Twinings

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Twinings
Twinings Tea logo.png
Twinings 20130414 068.jpg
Twinings' shop on the Strand in central London was established as a tea room in 1706
OwnerAssociated British Foods
CountryLondon, United Kingdom
Introduced1706; 315 years ago (1706)
MarketsBeverages[1]
Websitewww.twinings.co.uk

Twinings (/ˈtwnɪŋz/) is an English marketer of tea and other beverages, including coffee, hot chocolate and malt drinks, based in Andover, Hampshire.[2] The brand is owned by Associated British Foods. It holds the world's oldest continually-used company logo, and is London's longest-standing ratepayer, having occupied the same premises on the Strand since 1706.[3] Twinings tea varieties include black, green and herbal teas, along with fruit-based cold infusions.[4]

History[edit]

Twinings was founded by Thomas Twining, of Painswick, Gloucestershire, England, who opened Britain's first known tea room, at No. 216 Strand, London, in 1706; it still operates today.[5][6] The firm's logo, created in 1787, is the world's oldest in continuous use.[7][8]

Holder of a royal warrant,[9] Twinings was acquired by Associated British Foods in 1964.[10] The company is associated with Earl Grey tea, a tea infused with bergamot, though it is unclear when this association began, and how important the company's involvement with the tea has been. Competitor Jacksons of Piccadilly– acquired by Twinings during the 1990s –also had associations with the bergamot blend.[11]

In April 2008, Twinings announced their decision to close its Belfast Nambarrie plant, a tea company in trade for over 140 years.[12] Citing an "efficiency drive", Twinings moved most of its production to China and Poland in late 2011, while retaining its Andover, Hampshire factory with a reduced workforce.[9]

Ethics[edit]

Twinings' ethical tea programme, Sourced with Care, aims to improve the quality of life in the communities from which it buys tea.[13] The company is a founding member of the Ethical Tea Partnership,[14] a not-for-profit membership organisation of tea-packing companies which undertake monitoring and improving conditions on tea estates in all major tea-growing regions.[15] Twinings has an Ethical Code of Conduct[16] and works with all its packaging and raw material suppliers to ensure decent working conditions in the supply chain.[17]

In August 2018, Twinings published a list of all its tea suppliers in India on its Sourced with Care website. This came after Traidcraft Exchange called on all the major UK tea brands to show the public which tea plantations they buy from and crack down on modern slavery in the supply chain. Traidcraft Exchange welcomed the move, their policy adviser, Fiona Gooch, saying that it would put "pressure on the other big tea brands ... to follow suit".[18]

The Ethical Consumer Group,[19] who publishes appraisals of the ethical practices of major companies, have assigned Twinings an 'F' Rating. Whilst Twinings were rated 'green' in Greenpeace's 2011 Truefood Guide, signifying a clear policy on excluding GM-derived ingredients, and some of Twinings Asha range of teas are certified Fairtrade, it claims Twinings parent company, Associated British Foods, who own 100% of Twinings, are responsible for unethical practices, including the sourcing of its teas and use of tax avoidance strategies.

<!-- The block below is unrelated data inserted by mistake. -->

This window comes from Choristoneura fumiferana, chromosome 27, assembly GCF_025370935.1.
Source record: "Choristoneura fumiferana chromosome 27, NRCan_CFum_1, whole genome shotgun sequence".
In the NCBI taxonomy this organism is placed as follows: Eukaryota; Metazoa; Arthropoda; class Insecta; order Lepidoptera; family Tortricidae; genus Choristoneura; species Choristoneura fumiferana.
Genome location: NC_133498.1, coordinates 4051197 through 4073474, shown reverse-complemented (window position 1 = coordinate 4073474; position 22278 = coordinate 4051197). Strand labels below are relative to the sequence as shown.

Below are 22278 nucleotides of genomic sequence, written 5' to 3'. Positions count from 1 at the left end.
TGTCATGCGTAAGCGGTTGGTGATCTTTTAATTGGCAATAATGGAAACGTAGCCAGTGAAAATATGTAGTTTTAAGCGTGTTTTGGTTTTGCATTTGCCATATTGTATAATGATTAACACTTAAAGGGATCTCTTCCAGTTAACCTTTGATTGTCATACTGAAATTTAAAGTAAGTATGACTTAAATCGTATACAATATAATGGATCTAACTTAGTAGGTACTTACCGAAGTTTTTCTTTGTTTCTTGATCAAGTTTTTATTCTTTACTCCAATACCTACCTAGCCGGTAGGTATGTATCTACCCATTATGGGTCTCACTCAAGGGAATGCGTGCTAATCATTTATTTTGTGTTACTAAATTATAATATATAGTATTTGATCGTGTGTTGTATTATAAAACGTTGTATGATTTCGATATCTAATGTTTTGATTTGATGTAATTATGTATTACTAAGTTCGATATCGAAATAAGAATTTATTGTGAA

Notable members of the Twining family[edit]

See also[edit]

References[edit]

  1. ^ "Twinings Teas". Twinings. Retrieved 17 November 2018.
  2. ^ "Other Drinks". Twinings. Retrieved 17 November 2018.
  3. ^ Winn, Christopher (2007). I Never Knew That About London. Ebury Press. ISBN 978-0-09-191857-6.
  4. ^ "Twinings Tea Blends and Infusions". Twinings.co.uk. Retrieved 15 February 2020.
  5. ^ Phillips-Evans, James (2012) The Longcrofts: 500 Years of a British Family, Amazon, pp. 244–245
  6. ^ "Twining & Co". Lloyds Banking Group. Retrieved 3 June 2019.
  7. ^ "History of the Twinings Tea Company". Twinings. Retrieved 13 February 2018.
  8. ^ Standage, Tom (2005). A history of the world in six glasses. New York: Walker. p. 202.
  9. ^ a b "Twinings to leave Britain for Poland". The Telegraph. 6 September 2010. Retrieved 10 October 2019.
  10. ^ Hall, Nick (2 June 2000). The Tea Industry. Woodhead Publishing Ltd. p. 58. ISBN 9781845699222. Retrieved 10 October 2019.
  11. ^ Glyn Hughes. "The Foods of England – Earl Grey Tea". foodsofengland.co.uk. Retrieved 20 September 2013.
  12. ^ "Tea Time Over For Nambarrie". Northern Ireland: 4NI.co.uk Northern Ireland News. 11 April 2008. Retrieved 17 January 2009. One of Northern Ireland's top teas – and a favourite in Scotland too – is no longer to be packed in central Belfast.
  13. ^ "Home | Twinings Sourced With Care". www.sourcedwithcare.com. Retrieved 12 February 2018.
  14. ^ "Ethical Tea Partnership – Working for a Responsible Tea Industry". United Kingdom. Archived from the original on 5 September 2008. Retrieved 17 January 2009.
  15. ^ "Ethical shopping guide to Tea". Ethical Consumer. December 2013. Retrieved 20 July 2017.
  16. ^ "Twinings Ovaltine Code of Conduct" (PDF). Twinings.co.uk. 27 March 2012. Archived from the original (PDF) on 25 April 2014. Retrieved 2 January 2013.
  17. ^ "Associated British Foods: Corporate responsibility".
  18. ^ Selwood, Daniel. "Twinings publishes full list of its tea suppliers in India". The Grocer. Retrieved 17 November 2018.
  19. ^ "Shop Ethical! | Your ethical consumer guide". www.ethical.org.au. Retrieved 3 March 2020.

External links[edit]